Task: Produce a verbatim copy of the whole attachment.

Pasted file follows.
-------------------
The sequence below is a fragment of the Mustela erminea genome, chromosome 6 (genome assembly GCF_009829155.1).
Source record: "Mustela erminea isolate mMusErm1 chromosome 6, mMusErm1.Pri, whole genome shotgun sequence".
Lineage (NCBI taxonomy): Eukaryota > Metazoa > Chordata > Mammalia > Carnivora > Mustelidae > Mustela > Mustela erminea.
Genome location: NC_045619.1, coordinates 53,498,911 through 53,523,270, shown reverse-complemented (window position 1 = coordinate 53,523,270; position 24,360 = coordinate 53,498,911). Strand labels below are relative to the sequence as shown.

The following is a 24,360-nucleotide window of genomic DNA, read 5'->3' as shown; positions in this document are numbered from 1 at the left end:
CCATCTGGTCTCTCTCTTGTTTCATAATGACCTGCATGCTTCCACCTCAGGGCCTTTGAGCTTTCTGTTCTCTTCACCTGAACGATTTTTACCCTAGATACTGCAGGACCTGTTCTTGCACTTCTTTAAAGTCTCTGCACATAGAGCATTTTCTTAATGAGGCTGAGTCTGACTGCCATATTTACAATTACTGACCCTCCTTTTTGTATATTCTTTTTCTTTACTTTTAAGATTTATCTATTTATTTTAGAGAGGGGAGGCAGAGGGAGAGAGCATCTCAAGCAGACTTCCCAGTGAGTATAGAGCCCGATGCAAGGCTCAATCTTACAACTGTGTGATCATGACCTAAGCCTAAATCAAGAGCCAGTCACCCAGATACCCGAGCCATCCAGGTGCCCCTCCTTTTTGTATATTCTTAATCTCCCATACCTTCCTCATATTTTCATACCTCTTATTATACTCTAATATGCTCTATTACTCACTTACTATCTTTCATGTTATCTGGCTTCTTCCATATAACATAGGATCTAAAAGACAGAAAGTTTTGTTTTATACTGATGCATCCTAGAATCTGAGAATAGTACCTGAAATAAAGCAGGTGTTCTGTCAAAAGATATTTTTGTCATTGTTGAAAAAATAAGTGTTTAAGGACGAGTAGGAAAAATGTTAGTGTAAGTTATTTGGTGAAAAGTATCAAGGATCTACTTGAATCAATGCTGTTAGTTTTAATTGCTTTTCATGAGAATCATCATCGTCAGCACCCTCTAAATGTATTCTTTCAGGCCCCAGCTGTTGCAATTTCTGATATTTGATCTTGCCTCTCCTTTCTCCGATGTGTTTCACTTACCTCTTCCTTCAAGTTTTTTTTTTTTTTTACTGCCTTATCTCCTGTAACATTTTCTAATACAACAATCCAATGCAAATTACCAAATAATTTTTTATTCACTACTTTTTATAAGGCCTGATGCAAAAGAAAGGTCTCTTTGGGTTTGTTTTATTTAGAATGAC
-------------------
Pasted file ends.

The sequence below is a fragment of the Mustela erminea genome, chromosome 6 (genome assembly GCF_009829155.1).
Source record: "Mustela erminea isolate mMusErm1 chromosome 6, mMusErm1.Pri, whole genome shotgun sequence".
Lineage (NCBI taxonomy): Eukaryota > Metazoa > Chordata > Mammalia > Carnivora > Mustelidae > Mustela > Mustela erminea.
Genome location: NC_045619.1, coordinates 53,498,911 through 53,523,270, shown reverse-complemented (window position 1 = coordinate 53,523,270; position 24,360 = coordinate 53,498,911). Strand labels below are relative to the sequence as shown.

The following is a 24,360-nucleotide window of genomic DNA, read 5'->3' as shown; positions in this document are numbered from 1 at the left end:
CCATCTGGTCTCTCTCTTGTTTCATAATGACCTGCATGCTTCCACCTCAGGGCCTTTGAGCTTTCTGTTCTCTTCACCTGAACGATTTTTACCCTAGATACTGCAGGACCTGTTCTTGCACTTCTTTAAAGTCTCTGCACATAGAGCATTTTCTTAATGAGGCTGAGTCTGACTGCCATATTTACAATTACTGACCCTCCTTTTTGTATATTCTTTTTCTTTACTTTTAAGATTTATCTATTTATTTTAGAGAGGGGAGGCAGAGGGAGAGAGCATCTCAAGCAGACTTCCCAGTGAGTATAGAGCCCGATGCAAGGCTCAATCTTACAACTGTGTGATCATGACCTAAGCCTAAATCAAGAGCCAGTCACCCAGATACCCGAGCCATCCAGGTGCCCCTCCTTTTTGTATATTCTTAATCTCCCATACCTTCCTCATATTTTCATACCTCTTATTATACTCTAATATGCTCTATTACTCACTTACTATCTTTCATGTTATCTGGCTTCTTCCATATAACATAGGATCTAAAAGACAGAAAGTTTTGTTTTATACTGATGCATCCTAGAATCTGAGAATAGTACCTGAAATAAAGCAGGTGTTCTGTCAAAAGATATTTTTGTCATTGTTGAAAAAATAAGTGTTTAAGGACGAGTAGGAAAAATGTTAGTGTAAGTTATTTGGTGAAAAGTATCAAGGATCTACTTGAATCAATGCTGTTAGTTTTAATTGCTTTTCATGAGAATCATCATCGTCAGCACCCTCTAAATGTATTCTTTCAGGCCCCAGCTGTTGCAATTTCTGATATTTGATCTTGCCTCTCCTTTCTCCGATGTGTTTCACTTACCTCTTCCTTCAAGTTTTTTTTTTTTTTTACTGCCTTATCTCCTGTAACATTTTCTAATACAACAATCCAATGCAAATTACCAAATAATTTTTTATTCACTACTTTTTATAAGGCCTGATGCAAAAGAAAGGTCTCTTTGGGTTTGTTTTATTTAGAATGAC